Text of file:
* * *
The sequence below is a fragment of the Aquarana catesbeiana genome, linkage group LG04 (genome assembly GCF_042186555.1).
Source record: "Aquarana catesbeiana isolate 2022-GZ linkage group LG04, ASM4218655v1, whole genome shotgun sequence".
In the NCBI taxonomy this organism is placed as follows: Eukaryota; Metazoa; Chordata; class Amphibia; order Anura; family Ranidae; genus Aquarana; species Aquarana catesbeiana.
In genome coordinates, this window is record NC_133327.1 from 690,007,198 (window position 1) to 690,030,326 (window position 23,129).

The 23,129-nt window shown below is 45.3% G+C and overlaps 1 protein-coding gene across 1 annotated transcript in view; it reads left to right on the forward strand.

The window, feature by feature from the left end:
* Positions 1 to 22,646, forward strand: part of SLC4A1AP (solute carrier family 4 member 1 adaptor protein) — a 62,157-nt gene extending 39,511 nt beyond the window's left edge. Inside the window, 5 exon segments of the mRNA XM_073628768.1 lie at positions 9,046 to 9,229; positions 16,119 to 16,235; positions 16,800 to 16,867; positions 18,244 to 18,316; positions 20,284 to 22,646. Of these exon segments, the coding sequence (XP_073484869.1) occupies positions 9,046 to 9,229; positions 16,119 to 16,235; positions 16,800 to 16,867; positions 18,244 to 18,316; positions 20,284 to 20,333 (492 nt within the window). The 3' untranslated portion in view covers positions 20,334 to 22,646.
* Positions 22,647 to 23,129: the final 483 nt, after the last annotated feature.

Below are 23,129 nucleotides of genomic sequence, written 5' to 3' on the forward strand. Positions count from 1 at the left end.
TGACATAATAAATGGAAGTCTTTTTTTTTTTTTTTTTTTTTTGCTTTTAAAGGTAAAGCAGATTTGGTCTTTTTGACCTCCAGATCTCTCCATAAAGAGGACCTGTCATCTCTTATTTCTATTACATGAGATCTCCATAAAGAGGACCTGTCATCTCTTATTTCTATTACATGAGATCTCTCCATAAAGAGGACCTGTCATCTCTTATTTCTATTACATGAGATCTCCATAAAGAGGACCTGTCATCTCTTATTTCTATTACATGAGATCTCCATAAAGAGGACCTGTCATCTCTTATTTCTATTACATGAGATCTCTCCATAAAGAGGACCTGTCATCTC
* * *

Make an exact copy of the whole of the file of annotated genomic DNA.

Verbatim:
The sequence below is a fragment of the Aquarana catesbeiana genome, linkage group LG04 (genome assembly GCF_042186555.1).
Source record: "Aquarana catesbeiana isolate 2022-GZ linkage group LG04, ASM4218655v1, whole genome shotgun sequence".
In the NCBI taxonomy this organism is placed as follows: Eukaryota; Metazoa; Chordata; class Amphibia; order Anura; family Ranidae; genus Aquarana; species Aquarana catesbeiana.
In genome coordinates, this window is record NC_133327.1 from 690,007,198 (window position 1) to 690,030,326 (window position 23,129).

The 23,129-nt window shown below is 45.3% G+C and overlaps 1 protein-coding gene across 1 annotated transcript in view; it reads left to right on the forward strand.

The window, feature by feature from the left end:
* Positions 1 to 22,646, forward strand: part of SLC4A1AP (solute carrier family 4 member 1 adaptor protein) — a 62,157-nt gene extending 39,511 nt beyond the window's left edge. Inside the window, 5 exon segments of the mRNA XM_073628768.1 lie at positions 9,046 to 9,229; positions 16,119 to 16,235; positions 16,800 to 16,867; positions 18,244 to 18,316; positions 20,284 to 22,646. Of these exon segments, the coding sequence (XP_073484869.1) occupies positions 9,046 to 9,229; positions 16,119 to 16,235; positions 16,800 to 16,867; positions 18,244 to 18,316; positions 20,284 to 20,333 (492 nt within the window). The 3' untranslated portion in view covers positions 20,334 to 22,646.
* Positions 22,647 to 23,129: the final 483 nt, after the last annotated feature.

Below are 23,129 nucleotides of genomic sequence, written 5' to 3' on the forward strand. Positions count from 1 at the left end.
TGACATAATAAATGGAAGTCTTTTTTTTTTTTTTTTTTTTTTGCTTTTAAAGGTAAAGCAGATTTGGTCTTTTTGACCTCCAGATCTCTCCATAAAGAGGACCTGTCATCTCTTATTTCTATTACATGAGATCTCCATAAAGAGGACCTGTCATCTCTTATTTCTATTACATGAGATCTCTCCATAAAGAGGACCTGTCATCTCTTATTTCTATTACATGAGATCTCCATAAAGAGGACCTGTCATCTCTTATTTCTATTACATGAGATCTCCATAAAGAGGACCTGTCATCTCTTATTTCTATTACATGAGATCTCTCCATAAAGAGGACCTGTCATCTC